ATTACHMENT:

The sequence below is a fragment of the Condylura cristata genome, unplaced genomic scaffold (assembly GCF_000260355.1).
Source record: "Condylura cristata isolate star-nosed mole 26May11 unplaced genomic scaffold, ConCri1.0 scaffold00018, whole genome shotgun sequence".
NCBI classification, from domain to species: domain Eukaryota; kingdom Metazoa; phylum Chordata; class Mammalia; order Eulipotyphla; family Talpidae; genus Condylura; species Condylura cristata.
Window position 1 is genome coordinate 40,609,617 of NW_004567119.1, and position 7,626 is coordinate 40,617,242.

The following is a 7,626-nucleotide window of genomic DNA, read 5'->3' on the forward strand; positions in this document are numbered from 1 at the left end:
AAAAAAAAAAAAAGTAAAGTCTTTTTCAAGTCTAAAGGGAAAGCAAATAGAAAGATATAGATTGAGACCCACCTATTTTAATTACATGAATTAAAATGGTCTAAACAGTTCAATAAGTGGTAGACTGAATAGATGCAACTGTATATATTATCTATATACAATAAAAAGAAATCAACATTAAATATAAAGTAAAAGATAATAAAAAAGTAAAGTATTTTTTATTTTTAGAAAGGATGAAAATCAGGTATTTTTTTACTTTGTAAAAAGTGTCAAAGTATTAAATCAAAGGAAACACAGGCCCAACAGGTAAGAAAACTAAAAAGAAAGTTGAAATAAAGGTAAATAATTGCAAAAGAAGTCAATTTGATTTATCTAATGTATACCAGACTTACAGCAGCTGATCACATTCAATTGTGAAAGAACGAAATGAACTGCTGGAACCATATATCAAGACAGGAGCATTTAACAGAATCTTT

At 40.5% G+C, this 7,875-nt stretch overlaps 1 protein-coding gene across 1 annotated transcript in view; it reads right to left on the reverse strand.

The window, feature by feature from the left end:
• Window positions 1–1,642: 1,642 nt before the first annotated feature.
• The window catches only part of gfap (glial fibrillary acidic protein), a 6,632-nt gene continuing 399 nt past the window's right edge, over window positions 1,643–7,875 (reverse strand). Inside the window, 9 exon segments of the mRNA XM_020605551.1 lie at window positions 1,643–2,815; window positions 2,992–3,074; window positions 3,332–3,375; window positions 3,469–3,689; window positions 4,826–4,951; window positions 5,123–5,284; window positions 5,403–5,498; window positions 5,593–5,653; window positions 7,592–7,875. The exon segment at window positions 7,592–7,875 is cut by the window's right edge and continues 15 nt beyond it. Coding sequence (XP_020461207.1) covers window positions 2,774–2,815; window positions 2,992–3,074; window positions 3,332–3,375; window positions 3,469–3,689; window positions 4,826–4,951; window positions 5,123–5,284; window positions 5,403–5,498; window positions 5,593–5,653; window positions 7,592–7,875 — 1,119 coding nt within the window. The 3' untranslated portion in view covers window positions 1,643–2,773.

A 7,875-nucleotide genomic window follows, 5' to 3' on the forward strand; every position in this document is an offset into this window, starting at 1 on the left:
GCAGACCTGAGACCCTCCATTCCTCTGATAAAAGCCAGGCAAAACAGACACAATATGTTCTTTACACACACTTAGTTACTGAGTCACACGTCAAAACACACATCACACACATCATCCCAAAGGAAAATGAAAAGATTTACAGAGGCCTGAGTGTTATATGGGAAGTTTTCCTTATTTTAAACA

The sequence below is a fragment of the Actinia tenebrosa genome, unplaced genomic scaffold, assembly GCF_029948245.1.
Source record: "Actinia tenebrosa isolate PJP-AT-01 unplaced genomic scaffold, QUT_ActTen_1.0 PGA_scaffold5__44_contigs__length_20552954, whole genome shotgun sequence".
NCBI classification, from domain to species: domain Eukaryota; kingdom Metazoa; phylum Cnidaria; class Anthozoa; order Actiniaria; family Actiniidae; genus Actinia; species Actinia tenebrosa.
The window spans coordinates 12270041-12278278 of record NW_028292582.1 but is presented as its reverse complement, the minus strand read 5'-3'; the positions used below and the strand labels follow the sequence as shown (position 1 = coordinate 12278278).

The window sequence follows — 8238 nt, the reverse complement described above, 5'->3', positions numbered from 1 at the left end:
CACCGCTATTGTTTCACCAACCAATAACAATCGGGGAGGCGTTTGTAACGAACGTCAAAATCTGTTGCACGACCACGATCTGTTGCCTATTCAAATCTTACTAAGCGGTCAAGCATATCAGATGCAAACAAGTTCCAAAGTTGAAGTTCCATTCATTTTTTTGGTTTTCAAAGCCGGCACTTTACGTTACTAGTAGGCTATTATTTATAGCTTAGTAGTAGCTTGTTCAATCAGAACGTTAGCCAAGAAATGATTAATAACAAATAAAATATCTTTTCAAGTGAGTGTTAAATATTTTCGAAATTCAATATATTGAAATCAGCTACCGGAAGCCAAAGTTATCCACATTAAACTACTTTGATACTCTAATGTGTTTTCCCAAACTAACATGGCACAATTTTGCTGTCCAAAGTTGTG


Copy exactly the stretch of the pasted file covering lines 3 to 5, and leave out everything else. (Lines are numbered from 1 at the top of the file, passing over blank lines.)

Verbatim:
NCBI classification, from domain to species: domain Eukaryota; kingdom Metazoa; phylum Chordata; class Mammalia; order Eulipotyphla; family Talpidae; genus Condylura; species Condylura cristata.
Window position 1 is genome coordinate 40,609,617 of NW_004567119.1, and position 7,626 is coordinate 40,617,242.

The following is a 7,626-nucleotide window of genomic DNA, read 5'->3' on the forward strand; positions in this document are numbered from 1 at the left end: